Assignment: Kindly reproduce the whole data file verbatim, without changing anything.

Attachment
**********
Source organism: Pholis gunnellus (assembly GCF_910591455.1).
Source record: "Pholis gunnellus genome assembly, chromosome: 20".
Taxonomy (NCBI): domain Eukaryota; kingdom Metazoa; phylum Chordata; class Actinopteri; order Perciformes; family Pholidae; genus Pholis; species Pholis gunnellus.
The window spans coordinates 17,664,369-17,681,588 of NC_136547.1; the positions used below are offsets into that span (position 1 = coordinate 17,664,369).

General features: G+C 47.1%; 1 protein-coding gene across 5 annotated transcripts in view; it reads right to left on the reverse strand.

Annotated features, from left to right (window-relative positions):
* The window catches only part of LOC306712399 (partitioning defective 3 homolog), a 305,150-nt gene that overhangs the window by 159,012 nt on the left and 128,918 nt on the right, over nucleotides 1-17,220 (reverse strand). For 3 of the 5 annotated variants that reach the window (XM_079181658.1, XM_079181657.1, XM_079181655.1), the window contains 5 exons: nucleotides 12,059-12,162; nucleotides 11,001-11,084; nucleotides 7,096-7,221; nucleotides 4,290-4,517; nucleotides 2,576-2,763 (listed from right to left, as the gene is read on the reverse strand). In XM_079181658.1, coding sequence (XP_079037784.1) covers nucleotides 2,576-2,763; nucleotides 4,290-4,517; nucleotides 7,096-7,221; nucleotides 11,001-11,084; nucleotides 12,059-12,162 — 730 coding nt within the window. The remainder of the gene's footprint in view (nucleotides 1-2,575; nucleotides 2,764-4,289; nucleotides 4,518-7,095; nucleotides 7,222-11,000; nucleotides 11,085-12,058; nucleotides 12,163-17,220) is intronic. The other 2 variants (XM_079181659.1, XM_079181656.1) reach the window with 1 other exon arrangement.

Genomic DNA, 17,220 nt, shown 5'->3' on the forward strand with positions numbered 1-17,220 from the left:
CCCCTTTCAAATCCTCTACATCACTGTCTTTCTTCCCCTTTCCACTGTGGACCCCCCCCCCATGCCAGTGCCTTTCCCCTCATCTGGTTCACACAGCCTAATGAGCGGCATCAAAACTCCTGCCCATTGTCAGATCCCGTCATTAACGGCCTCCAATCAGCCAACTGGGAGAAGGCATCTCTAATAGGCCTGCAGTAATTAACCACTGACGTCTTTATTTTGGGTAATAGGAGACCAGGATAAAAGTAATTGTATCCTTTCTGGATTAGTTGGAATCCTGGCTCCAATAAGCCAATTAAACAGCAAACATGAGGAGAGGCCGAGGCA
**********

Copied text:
Source organism: Pholis gunnellus (assembly GCF_910591455.1).
Source record: "Pholis gunnellus genome assembly, chromosome: 20".
Taxonomy (NCBI): domain Eukaryota; kingdom Metazoa; phylum Chordata; class Actinopteri; order Perciformes; family Pholidae; genus Pholis; species Pholis gunnellus.
The window spans coordinates 17,664,369-17,681,588 of NC_136547.1; the positions used below are offsets into that span (position 1 = coordinate 17,664,369).

General features: G+C 47.1%; 1 protein-coding gene across 5 annotated transcripts in view; it reads right to left on the reverse strand.

Annotated features, from left to right (window-relative positions):
* The window catches only part of LOC306712399 (partitioning defective 3 homolog), a 305,150-nt gene that overhangs the window by 159,012 nt on the left and 128,918 nt on the right, over nucleotides 1-17,220 (reverse strand). For 3 of the 5 annotated variants that reach the window (XM_079181658.1, XM_079181657.1, XM_079181655.1), the window contains 5 exons: nucleotides 12,059-12,162; nucleotides 11,001-11,084; nucleotides 7,096-7,221; nucleotides 4,290-4,517; nucleotides 2,576-2,763 (listed from right to left, as the gene is read on the reverse strand). In XM_079181658.1, coding sequence (XP_079037784.1) covers nucleotides 2,576-2,763; nucleotides 4,290-4,517; nucleotides 7,096-7,221; nucleotides 11,001-11,084; nucleotides 12,059-12,162 — 730 coding nt within the window. The remainder of the gene's footprint in view (nucleotides 1-2,575; nucleotides 2,764-4,289; nucleotides 4,518-7,095; nucleotides 7,222-11,000; nucleotides 11,085-12,058; nucleotides 12,163-17,220) is intronic. The other 2 variants (XM_079181659.1, XM_079181656.1) reach the window with 1 other exon arrangement.

Genomic DNA, 17,220 nt, shown 5'->3' on the forward strand with positions numbered 1-17,220 from the left:
CCCCTTTCAAATCCTCTACATCACTGTCTTTCTTCCCCTTTCCACTGTGGACCCCCCCCCCATGCCAGTGCCTTTCCCCTCATCTGGTTCACACAGCCTAATGAGCGGCATCAAAACTCCTGCCCATTGTCAGATCCCGTCATTAACGGCCTCCAATCAGCCAACTGGGAGAAGGCATCTCTAATAGGCCTGCAGTAATTAACCACTGACGTCTTTATTTTGGGTAATAGGAGACCAGGATAAAAGTAATTGTATCCTTTCTGGATTAGTTGGAATCCTGGCTCCAATAAGCCAATTAAACAGCAAACATGAGGAGAGGCCGAGGCA